I was even more concerned with the ISO 800 shots in the beginning. There is some ugly, ugly color noise in the darker, fogged-up areas. I guess you have to watch it in 4K to see it on Youtube, but it's not a pretty sight.
This lens is intended for 30K to 60K USD broadcast cameras. You don't really want to compare those to your smartphone, do you?
These 2/3" cameras for one have 3 sensors with an optical prism, so no Bayer patterns. And their sensors are real 4K, that's why they are expensive.
What film buffs often don't understand: bigger sensors are useless in some areas like sports, because you cannot get the tele and zoom range like with a 2/3"
I shoot mostly documentary and I constantly use double zebras (100+ and 70) and a histogram. Whenever the camera doesn't have double zebras or the zebras are too annoying (like huge black bars) I only use the 100+ zebras but I might switch to 70 for an interview (or 60 or 50, depending on skin color, but I mostly get the 70% crowd here in Europe).
For studio stuff and green screen, I use a waveform. Maybe I am old school, but I can see what I need on a waveform monitor, while with false color I'd have to learn a new color scheme - so I never did that.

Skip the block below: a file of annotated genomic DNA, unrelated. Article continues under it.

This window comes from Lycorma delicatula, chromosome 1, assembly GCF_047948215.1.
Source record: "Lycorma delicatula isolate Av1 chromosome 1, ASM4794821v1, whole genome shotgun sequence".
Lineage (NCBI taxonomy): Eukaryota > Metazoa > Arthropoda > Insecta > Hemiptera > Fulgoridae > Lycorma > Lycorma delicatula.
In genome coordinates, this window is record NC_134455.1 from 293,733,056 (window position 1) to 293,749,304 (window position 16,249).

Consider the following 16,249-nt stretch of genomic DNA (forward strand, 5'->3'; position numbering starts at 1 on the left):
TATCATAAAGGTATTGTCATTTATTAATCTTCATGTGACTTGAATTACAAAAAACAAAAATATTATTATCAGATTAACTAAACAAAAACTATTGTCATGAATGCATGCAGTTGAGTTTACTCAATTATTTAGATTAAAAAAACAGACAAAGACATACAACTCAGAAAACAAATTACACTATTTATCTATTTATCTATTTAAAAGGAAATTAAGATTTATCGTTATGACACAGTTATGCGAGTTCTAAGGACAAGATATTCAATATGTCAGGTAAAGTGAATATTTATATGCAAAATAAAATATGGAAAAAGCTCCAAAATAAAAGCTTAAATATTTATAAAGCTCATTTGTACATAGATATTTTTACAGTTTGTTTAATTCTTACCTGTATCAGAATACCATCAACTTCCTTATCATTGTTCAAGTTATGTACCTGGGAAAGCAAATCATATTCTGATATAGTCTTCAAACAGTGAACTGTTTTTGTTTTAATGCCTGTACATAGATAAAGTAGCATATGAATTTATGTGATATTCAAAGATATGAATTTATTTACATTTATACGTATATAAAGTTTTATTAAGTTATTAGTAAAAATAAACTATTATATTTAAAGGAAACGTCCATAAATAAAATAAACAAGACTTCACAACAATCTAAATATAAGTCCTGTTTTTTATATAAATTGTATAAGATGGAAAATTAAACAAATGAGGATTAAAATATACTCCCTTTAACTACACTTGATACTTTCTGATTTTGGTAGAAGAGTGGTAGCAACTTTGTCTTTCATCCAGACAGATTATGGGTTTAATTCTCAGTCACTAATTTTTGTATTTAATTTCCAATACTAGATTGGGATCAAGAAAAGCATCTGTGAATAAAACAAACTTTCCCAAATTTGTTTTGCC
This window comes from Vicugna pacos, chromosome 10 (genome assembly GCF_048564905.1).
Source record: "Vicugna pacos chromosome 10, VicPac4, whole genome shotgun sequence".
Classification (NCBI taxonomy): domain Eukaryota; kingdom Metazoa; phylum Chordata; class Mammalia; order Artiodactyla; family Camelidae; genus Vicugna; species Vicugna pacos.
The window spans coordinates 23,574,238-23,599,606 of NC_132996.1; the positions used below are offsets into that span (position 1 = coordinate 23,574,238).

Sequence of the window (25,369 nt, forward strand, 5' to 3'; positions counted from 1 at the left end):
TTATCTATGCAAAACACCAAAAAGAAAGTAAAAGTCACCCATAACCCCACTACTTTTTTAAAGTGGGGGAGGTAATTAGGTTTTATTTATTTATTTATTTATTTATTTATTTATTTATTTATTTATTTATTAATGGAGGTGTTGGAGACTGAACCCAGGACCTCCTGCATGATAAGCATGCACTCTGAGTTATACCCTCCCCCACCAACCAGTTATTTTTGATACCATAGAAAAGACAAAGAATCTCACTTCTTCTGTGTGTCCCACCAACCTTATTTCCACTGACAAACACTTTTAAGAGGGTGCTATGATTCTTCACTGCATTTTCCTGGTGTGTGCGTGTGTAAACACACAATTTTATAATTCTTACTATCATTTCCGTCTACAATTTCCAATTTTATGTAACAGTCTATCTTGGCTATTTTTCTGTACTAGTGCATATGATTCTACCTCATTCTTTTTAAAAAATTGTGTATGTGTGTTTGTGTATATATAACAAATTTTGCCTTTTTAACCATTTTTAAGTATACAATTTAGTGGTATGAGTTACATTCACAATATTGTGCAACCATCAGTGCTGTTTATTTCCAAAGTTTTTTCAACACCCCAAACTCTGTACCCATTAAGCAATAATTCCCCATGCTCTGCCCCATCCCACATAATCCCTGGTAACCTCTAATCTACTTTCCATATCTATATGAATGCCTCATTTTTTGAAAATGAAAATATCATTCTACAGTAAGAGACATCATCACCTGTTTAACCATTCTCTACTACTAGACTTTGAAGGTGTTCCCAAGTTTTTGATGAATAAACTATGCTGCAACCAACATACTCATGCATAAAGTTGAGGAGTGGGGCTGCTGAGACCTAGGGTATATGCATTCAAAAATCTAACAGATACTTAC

I know someone who shoots industrial film and stuff like that and he literally doesn't use any additional display/monitor settings 90% of the time. So, no peaking, no zebras, no histogram, nothing. His monitor or vf is absolutely clean. I don't know how he does it, but his results are really good, so I guess he has an eye for it ;)
K W, yeah right, because Freefly invented the term "Pro" and nobody has ever used it in a product name before. ;)
"Japanese cannot finish a word with a silent "H". Japanese words with H always include a vowel after it: Ha Hi Hu He Ho. So bokeh correctly spelt is boke."
That statement doesn't make any sense at all!
Fun fact: if you read "Bokeh" in German like it was a German word, you kind of get the correct pronunciation (at least as close as you will ever get as a non-Japanese person). The "h" after a vowel in German is also silent and indicates a long vowel.